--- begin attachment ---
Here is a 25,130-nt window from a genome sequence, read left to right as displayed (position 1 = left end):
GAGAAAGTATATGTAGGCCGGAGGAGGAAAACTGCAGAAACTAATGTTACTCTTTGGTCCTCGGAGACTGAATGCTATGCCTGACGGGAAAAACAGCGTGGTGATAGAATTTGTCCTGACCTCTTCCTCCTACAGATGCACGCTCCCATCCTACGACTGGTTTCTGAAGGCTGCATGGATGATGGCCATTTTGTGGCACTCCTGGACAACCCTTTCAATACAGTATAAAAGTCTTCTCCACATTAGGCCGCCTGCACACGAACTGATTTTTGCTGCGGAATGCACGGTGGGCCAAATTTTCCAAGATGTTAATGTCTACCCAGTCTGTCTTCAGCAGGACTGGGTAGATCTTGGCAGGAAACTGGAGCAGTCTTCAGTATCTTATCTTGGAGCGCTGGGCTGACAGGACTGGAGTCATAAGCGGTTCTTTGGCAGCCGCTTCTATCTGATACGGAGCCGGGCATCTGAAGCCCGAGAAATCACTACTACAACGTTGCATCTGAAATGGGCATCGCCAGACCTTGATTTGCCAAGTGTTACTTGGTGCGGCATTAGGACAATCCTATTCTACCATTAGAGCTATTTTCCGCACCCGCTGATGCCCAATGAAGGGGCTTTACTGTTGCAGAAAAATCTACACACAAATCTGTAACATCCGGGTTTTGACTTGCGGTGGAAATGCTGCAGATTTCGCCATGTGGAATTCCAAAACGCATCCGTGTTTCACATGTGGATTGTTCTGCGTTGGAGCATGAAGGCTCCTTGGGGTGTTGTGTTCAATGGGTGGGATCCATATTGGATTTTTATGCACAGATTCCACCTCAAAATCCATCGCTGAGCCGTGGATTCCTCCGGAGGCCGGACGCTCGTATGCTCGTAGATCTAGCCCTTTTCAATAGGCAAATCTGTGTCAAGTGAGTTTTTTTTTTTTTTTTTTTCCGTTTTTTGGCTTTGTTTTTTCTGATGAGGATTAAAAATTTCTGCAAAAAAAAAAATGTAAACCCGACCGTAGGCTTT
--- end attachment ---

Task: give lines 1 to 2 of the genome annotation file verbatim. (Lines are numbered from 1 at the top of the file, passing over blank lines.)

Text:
Here is a 25,130-nt window from a genome sequence, read left to right as displayed (position 1 = left end):
GAGAAAGTATATGTAGGCCGGAGGAGGAAAACTGCAGAAACTAATGTTACTCTTTGGTCCTCGGAGACTGAATGCTATGCCTGACGGGAAAAACAGCGTGGTGATAGAATTTGTCCTGACCTCTTCCTCCTACAGATGCACGCTCCCATCCTACGACTGGTTTCTGAAGGCTGCATGGATGATGGCCATTTTGTGGCACTCCTGGACAACCCTTTCAATACAGTATAAAAGTCTTCTCCACATTAGGCCGCCTGCACACGAACTGATTTTTGCTGCGGAATGCACGGTGGGCCAAATTTTCCAAGATGTTAATGTCTACCCAGTCTGTCTTCAGCAGGACTGGGTAGATCTTGGCAGGAAACTGGAGCAGTCTTCAGTATCTTATCTTGGAGCGCTGGGCTGACAGGACTGGAGTCATAAGCGGTTCTTTGGCAGCCGCTTCTATCTGATACGGAGCCGGGCATCTGAAGCCCGAGAAATCACTACTACAACGTTGCATCTGAAATGGGCATCGCCAGACCTTGATTTGCCAAGTGTTACTTGGTGCGGCATTAGGACAATCCTATTCTACCATTAGAGCTATTTTCCGCACCCGCTGATGCCCAATGAAGGGGCTTTACTGTTGCAGAAAAATCTACACACAAATCTGTAACATCCGGGTTTTGACTTGCGGTGGAAATGCTGCAGATTTCGCCATGTGGAATTCCAAAACGCATCCGTGTTTCACATGTGGATTGTTCTGCGTTGGAGCATGAAGGCTCCTTGGGGTGTTGTGTTCAATGGGTGGGATCCATATTGGATTTTTATGCACAGATTCCACCTCAAAATCCATCGCTGAGCCGTGGATTCCTCCGGAGGCCGGACGCTCGTATGCTCGTAGATCTAGCCCTTTTCAATAGGCAAATCTGTGTCAAGTGAGTTTTTTTTTTTTTTTTTTTCCGTTTTTTGGCTTTGTTTTTTCTGATGAGGATTAAAAATTTCTGCAAAAAAAAAAATGTAAACCCGACCGTAGGCTTT